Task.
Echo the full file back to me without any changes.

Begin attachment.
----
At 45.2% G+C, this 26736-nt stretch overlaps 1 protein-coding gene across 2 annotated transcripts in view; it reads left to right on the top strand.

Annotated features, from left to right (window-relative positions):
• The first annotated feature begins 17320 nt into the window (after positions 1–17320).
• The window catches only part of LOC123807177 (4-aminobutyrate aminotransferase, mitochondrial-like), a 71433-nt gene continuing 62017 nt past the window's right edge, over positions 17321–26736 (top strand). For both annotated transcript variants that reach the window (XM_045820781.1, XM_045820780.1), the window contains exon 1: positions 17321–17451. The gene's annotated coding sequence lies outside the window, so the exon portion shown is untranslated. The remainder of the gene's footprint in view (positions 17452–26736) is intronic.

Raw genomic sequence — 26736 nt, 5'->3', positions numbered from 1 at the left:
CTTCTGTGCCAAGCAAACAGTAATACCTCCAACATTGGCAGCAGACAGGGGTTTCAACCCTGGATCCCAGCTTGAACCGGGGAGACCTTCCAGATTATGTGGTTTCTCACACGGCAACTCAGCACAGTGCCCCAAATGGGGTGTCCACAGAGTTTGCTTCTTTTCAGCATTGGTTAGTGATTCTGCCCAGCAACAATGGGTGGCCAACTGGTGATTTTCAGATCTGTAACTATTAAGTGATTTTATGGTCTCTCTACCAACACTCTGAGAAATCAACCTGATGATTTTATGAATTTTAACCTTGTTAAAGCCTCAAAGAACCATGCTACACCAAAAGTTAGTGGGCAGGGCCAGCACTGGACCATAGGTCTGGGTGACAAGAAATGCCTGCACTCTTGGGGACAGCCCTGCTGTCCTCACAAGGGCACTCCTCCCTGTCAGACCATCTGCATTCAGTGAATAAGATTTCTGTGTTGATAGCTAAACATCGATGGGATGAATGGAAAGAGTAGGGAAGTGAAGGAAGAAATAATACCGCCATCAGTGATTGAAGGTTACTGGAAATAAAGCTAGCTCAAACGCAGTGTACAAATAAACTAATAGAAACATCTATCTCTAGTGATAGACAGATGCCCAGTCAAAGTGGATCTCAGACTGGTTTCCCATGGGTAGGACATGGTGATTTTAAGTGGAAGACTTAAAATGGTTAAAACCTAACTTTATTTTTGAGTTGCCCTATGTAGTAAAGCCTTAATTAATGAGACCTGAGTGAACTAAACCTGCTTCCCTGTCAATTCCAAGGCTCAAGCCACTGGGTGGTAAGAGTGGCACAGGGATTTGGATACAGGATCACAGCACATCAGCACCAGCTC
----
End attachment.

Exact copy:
At 45.2% G+C, this 26736-nt stretch overlaps 1 protein-coding gene across 2 annotated transcripts in view; it reads left to right on the top strand.

Annotated features, from left to right (window-relative positions):
• The first annotated feature begins 17320 nt into the window (after positions 1–17320).
• The window catches only part of LOC123807177 (4-aminobutyrate aminotransferase, mitochondrial-like), a 71433-nt gene continuing 62017 nt past the window's right edge, over positions 17321–26736 (top strand). For both annotated transcript variants that reach the window (XM_045820781.1, XM_045820780.1), the window contains exon 1: positions 17321–17451. The gene's annotated coding sequence lies outside the window, so the exon portion shown is untranslated. The remainder of the gene's footprint in view (positions 17452–26736) is intronic.

Raw genomic sequence — 26736 nt, 5'->3', positions numbered from 1 at the left:
CTTCTGTGCCAAGCAAACAGTAATACCTCCAACATTGGCAGCAGACAGGGGTTTCAACCCTGGATCCCAGCTTGAACCGGGGAGACCTTCCAGATTATGTGGTTTCTCACACGGCAACTCAGCACAGTGCCCCAAATGGGGTGTCCACAGAGTTTGCTTCTTTTCAGCATTGGTTAGTGATTCTGCCCAGCAACAATGGGTGGCCAACTGGTGATTTTCAGATCTGTAACTATTAAGTGATTTTATGGTCTCTCTACCAACACTCTGAGAAATCAACCTGATGATTTTATGAATTTTAACCTTGTTAAAGCCTCAAAGAACCATGCTACACCAAAAGTTAGTGGGCAGGGCCAGCACTGGACCATAGGTCTGGGTGACAAGAAATGCCTGCACTCTTGGGGACAGCCCTGCTGTCCTCACAAGGGCACTCCTCCCTGTCAGACCATCTGCATTCAGTGAATAAGATTTCTGTGTTGATAGCTAAACATCGATGGGATGAATGGAAAGAGTAGGGAAGTGAAGGAAGAAATAATACCGCCATCAGTGATTGAAGGTTACTGGAAATAAAGCTAGCTCAAACGCAGTGTACAAATAAACTAATAGAAACATCTATCTCTAGTGATAGACAGATGCCCAGTCAAAGTGGATCTCAGACTGGTTTCCCATGGGTAGGACATGGTGATTTTAAGTGGAAGACTTAAAATGGTTAAAACCTAACTTTATTTTTGAGTTGCCCTATGTAGTAAAGCCTTAATTAATGAGACCTGAGTGAACTAAACCTGCTTCCCTGTCAATTCCAAGGCTCAAGCCACTGGGTGGTAAGAGTGGCACAGGGATTTGGATACAGGATCACAGCACATCAGCACCAGCTC